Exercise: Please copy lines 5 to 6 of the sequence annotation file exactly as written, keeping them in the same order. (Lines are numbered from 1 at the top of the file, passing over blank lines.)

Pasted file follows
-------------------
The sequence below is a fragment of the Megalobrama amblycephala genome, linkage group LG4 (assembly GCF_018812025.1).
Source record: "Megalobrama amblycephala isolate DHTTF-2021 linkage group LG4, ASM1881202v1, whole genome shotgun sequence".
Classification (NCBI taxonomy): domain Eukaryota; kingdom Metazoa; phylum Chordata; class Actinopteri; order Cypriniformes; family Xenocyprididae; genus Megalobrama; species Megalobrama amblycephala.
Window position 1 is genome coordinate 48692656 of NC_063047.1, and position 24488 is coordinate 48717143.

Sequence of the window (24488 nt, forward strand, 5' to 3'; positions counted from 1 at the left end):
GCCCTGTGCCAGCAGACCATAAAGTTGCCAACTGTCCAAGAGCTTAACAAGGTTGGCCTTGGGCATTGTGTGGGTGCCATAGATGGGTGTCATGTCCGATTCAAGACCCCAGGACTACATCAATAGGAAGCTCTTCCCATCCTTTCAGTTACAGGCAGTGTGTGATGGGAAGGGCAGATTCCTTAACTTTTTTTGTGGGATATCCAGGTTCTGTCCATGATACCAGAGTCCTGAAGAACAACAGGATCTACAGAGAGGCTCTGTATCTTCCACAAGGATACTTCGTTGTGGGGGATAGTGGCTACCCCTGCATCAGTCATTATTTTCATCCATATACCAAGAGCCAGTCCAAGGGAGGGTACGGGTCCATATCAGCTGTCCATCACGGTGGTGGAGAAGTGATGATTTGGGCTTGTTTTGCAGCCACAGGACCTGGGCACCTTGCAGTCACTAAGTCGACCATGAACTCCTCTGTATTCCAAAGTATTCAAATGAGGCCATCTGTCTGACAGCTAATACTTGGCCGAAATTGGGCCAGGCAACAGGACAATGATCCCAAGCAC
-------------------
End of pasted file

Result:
Sequence of the window (24488 nt, forward strand, 5' to 3'; positions counted from 1 at the left end):
GCCCTGTGCCAGCAGACCATAAAGTTGCCAACTGTCCAAGAGCTTAACAAGGTTGGCCTTGGGCATTGTGTGGGTGCCATAGATGGGTGTCATGTCCGATTCAAGACCCCAGGACTACATCAATAGGAAGCTCTTCCCATCCTTTCAGTTACAGGCAGTGTGTGATGGGAAGGGCAGATTCCTTAACTTTTTTTGTGGGATATCCAGGTTCTGTCCATGATACCAGAGTCCTGAAGAACAACAGGATCTACAGAGAGGCTCTGTATCTTCCACAAGGATACTTCGTTGTGGGGGATAGTGGCTACCCCTGCATCAGTCATTATTTTCATCCATATACCAAGAGCCAGTCCAAGGGAGGGTACGGGTCCATATCAGCTGTCCATCACGGTGGTGGAGAAGTGATGATTTGGGCTTGTTTTGCAGCCACAGGACCTGGGCACCTTGCAGTCACTAAGTCGACCATGAACTCCTCTGTATTCCAAAGTATTCAAATGAGGCCATCTGTCTGACAGCTAATACTTGGCCGAAATTGGGCCAGGCAACAGGACAATGATCCCAAGCAC